The Affordable Care Act—with its promise of reining in costs—was passed into law more than 10 years ago, yet today small businesses are still fighting the rising price tag of health care.

One owner of a local restaurant chain here in Austin has told me that it’s precisely the flaws of the Patient Protection and Affordable Care Act that make providing access to health care so burdensome for small business owners and their employees.

With slightly more than 50 employees, he explained how he feels helpless with ACA in place. Countless times, employees have asked how to enroll in marketplace insurance and how the expenses will be covered, only to find that rising premiums make affording coverage impossible. While eligible for insurance, most of his employees do not take it.

Across the private sector, businesses like his that employ between 50-99 people on average have only a 66.6% take-up rate for enrollment. Furthermore, some of his employees find themselves in the Medicaid gap and see no affordable alternative option.

This business owner explains, “my employees work hard and often are fighting their way out of poverty. There should be no reason why they do not have access to care that does not financially burden our business, let alone themselves too.”

Frustrated by high administrative costs and with a system of marketplace insurance that employees do not even utilize, he worries that Obamacare remains an ineffective attempt at addressing health care for all.

The National Federation of Independent Business (NFIB) claims that the “Cost of Health Insurance” continues to be the number one problem for small businesses in its Small Business Problems & Priorities report. This problem ranks first in every subcategory of business in the survey except for one. When ACA was first rolled out, classifications of business owners who would need to provide healthcare for their employees through the employer mandate were set forth. Failure to comply would result in financial penalty in the form of a tax.

If small businesses have 50 or more full-time employees and do not aid employees in the purchase of health insurance, they can face up to $2,300 to $3,000 in penalties. As a result, some businesses were incentivized to outsource or reduce their labor force below 50 individuals to evade the employer mandate; these measures can spiral into unemployment and loss of productivity.

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The previously mentioned business owner has had to generate a new position under HR to coordinate and facilitate the employer mandate, within an already small-staffed corporate office. He says, “we, the small business community, want meaningful reform to address these unintended consequences of Obamacare, while simultaneously finding affordable solutions to provide care for our employees.” The additional costs and administrative burdens associated with ACA place financial strain on small businesses without providing affordable coverage through the marketplace.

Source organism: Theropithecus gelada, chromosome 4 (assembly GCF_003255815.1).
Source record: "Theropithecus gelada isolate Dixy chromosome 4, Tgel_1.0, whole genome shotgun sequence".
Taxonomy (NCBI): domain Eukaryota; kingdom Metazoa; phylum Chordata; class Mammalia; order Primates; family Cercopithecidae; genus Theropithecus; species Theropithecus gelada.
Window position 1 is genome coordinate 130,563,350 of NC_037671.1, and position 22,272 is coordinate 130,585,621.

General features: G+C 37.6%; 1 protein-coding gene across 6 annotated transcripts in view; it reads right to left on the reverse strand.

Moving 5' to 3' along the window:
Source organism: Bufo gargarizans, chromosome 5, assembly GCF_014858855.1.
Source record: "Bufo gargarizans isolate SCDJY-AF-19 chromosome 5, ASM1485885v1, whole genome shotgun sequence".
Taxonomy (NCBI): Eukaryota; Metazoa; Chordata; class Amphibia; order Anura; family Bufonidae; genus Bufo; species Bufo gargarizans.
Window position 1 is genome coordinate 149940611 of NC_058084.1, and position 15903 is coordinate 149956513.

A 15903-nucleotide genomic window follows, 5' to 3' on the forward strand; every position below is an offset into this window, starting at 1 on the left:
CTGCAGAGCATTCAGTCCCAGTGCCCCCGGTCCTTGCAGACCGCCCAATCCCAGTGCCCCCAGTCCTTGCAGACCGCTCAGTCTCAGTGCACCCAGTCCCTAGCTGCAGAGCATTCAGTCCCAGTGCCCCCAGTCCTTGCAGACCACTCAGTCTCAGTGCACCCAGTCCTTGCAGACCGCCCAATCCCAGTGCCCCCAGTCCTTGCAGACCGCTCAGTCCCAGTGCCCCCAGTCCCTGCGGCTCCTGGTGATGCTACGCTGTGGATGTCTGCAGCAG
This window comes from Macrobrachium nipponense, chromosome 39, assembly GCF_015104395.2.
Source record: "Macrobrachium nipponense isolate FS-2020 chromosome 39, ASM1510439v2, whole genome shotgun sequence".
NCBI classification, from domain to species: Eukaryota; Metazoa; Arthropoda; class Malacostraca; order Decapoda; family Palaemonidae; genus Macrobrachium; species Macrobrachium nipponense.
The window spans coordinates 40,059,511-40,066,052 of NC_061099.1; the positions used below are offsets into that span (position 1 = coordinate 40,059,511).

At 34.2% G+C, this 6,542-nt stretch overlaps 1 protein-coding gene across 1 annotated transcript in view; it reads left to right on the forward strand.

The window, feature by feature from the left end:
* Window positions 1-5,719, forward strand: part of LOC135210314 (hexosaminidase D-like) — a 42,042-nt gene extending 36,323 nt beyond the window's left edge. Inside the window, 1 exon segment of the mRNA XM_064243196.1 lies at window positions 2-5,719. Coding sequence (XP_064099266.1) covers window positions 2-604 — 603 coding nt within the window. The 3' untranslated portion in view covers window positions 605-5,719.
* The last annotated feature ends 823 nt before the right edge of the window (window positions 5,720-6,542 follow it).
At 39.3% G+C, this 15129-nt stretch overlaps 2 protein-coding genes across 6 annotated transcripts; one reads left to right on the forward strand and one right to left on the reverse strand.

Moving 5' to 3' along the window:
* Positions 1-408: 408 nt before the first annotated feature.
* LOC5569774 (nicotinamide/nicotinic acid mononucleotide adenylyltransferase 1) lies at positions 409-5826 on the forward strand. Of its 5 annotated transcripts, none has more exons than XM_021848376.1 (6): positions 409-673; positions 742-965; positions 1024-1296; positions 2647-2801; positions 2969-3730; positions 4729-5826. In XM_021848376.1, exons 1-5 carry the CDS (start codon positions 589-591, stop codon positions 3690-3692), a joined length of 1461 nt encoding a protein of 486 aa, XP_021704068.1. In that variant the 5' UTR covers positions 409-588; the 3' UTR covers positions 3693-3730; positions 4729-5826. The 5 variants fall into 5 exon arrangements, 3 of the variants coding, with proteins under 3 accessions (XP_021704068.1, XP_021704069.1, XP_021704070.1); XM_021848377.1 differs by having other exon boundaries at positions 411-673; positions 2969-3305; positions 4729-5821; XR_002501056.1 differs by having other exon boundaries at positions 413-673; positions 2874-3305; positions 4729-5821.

Other key drawbacks of Obamacare include rising premiums, a smaller choice of providers on the marketplace, and a more limited pool of doctors. Sean Hackbarth, Senior Editor at the U.S. Chamber of Commerce explains that small businesses saw a glimmer of hope when the Small Business Health Options Program (SHOP) exchanges opened. However, the hopes of business owners and employees did not come to fruition. The obligation to establish a form of health care accessible to all employees has generated a climate of frustration within the small business community.

Proponents of Obamacare valiantly claimed that enrollees would see a decrease in premiums; however, this was not the case, due to new benefits mandates and new taxes on providers, drugs, and medical devices, increased costs that are ultimately passed on to consumers via skyrocketing premiums. The pressure from small businesses for politicians on both sides of the aisle to work toward viable solutions to the rising cost of healthcare has not subsided. Lawmakers appear to remain divided across party lines.

Efforts toward repeal are in full swing as Texas v. Azar will be heard in the coming weeks by the Supreme Court. The case will again decide on ACA’s constitutionality. Since the Tax Cuts and Jobs Act of 2017 made the individual mandate tax penalty $0, this has opened a legal pathway through which ACA could be repealed on the grounds that the mandate is an invalid tax. Without bringing in revenue, Congress has no constitutional obligation to uphold ACA.

Elimination of ACA could prove beneficial to Americans as it gives states the power to build meaningful legislation to counter the unintended consequences of the policy. A world with comprehensive healthcare reform would reflect a reduction in the cost of prescription medications, increased price transparency, lowered premiums, and other care options such as direct primary care (DPC). Whether reform or repeal are in the making—it is clear, small businesses and their employees still need feasible solutions from lawmakers to address flawed health care policy.